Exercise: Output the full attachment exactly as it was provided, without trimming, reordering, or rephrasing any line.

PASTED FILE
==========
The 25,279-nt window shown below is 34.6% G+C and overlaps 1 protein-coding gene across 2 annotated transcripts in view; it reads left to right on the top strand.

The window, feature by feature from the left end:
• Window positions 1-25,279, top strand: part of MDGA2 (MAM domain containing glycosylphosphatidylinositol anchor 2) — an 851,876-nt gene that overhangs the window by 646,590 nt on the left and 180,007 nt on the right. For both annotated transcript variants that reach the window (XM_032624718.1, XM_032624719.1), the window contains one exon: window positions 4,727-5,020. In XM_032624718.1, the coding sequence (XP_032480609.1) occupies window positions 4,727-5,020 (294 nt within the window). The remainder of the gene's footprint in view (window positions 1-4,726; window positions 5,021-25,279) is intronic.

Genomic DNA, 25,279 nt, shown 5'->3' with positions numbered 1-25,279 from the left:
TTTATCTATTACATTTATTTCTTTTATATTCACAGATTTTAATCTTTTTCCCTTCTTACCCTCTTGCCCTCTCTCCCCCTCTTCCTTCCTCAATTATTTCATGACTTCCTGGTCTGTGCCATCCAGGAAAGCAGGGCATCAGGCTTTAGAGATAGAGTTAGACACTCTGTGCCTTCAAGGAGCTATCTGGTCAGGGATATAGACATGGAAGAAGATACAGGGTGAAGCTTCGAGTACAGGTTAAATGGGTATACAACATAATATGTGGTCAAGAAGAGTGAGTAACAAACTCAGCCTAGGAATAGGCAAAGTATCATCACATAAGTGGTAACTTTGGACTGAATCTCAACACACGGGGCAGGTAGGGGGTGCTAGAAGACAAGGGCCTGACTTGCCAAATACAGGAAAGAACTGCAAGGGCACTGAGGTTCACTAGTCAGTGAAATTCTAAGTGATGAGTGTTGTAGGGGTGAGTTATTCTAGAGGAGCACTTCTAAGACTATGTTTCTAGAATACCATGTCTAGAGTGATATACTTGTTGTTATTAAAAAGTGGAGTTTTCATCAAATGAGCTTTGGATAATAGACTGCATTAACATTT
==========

The 25,279-nt window shown below is 34.6% G+C and overlaps 1 protein-coding gene across 2 annotated transcripts in view; it reads left to right on the top strand.

The window, feature by feature from the left end:
• Window positions 1-25,279, top strand: part of MDGA2 (MAM domain containing glycosylphosphatidylinositol anchor 2) — an 851,876-nt gene that overhangs the window by 646,590 nt on the left and 180,007 nt on the right. For both annotated transcript variants that reach the window (XM_032624718.1, XM_032624719.1), the window contains one exon: window positions 4,727-5,020. In XM_032624718.1, the coding sequence (XP_032480609.1) occupies window positions 4,727-5,020 (294 nt within the window). The remainder of the gene's footprint in view (window positions 1-4,726; window positions 5,021-25,279) is intronic.

Genomic DNA, 25,279 nt, shown 5'->3' with positions numbered 1-25,279 from the left:
TTTATCTATTACATTTATTTCTTTTATATTCACAGATTTTAATCTTTTTCCCTTCTTACCCTCTTGCCCTCTCTCCCCCTCTTCCTTCCTCAATTATTTCATGACTTCCTGGTCTGTGCCATCCAGGAAAGCAGGGCATCAGGCTTTAGAGATAGAGTTAGACACTCTGTGCCTTCAAGGAGCTATCTGGTCAGGGATATAGACATGGAAGAAGATACAGGGTGAAGCTTCGAGTACAGGTTAAATGGGTATACAACATAATATGTGGTCAAGAAGAGTGAGTAACAAACTCAGCCTAGGAATAGGCAAAGTATCATCACATAAGTGGTAACTTTGGACTGAATCTCAACACACGGGGCAGGTAGGGGGTGCTAGAAGACAAGGGCCTGACTTGCCAAATACAGGAAAGAACTGCAAGGGCACTGAGGTTCACTAGTCAGTGAAATTCTAAGTGATGAGTGTTGTAGGGGTGAGTTATTCTAGAGGAGCACTTCTAAGACTATGTTTCTAGAATACCATGTCTAGAGTGATATACTTGTTGTTATTAAAAAGTGGAGTTTTCATCAAATGAGCTTTGGATAATAGACTGCATTAACATTT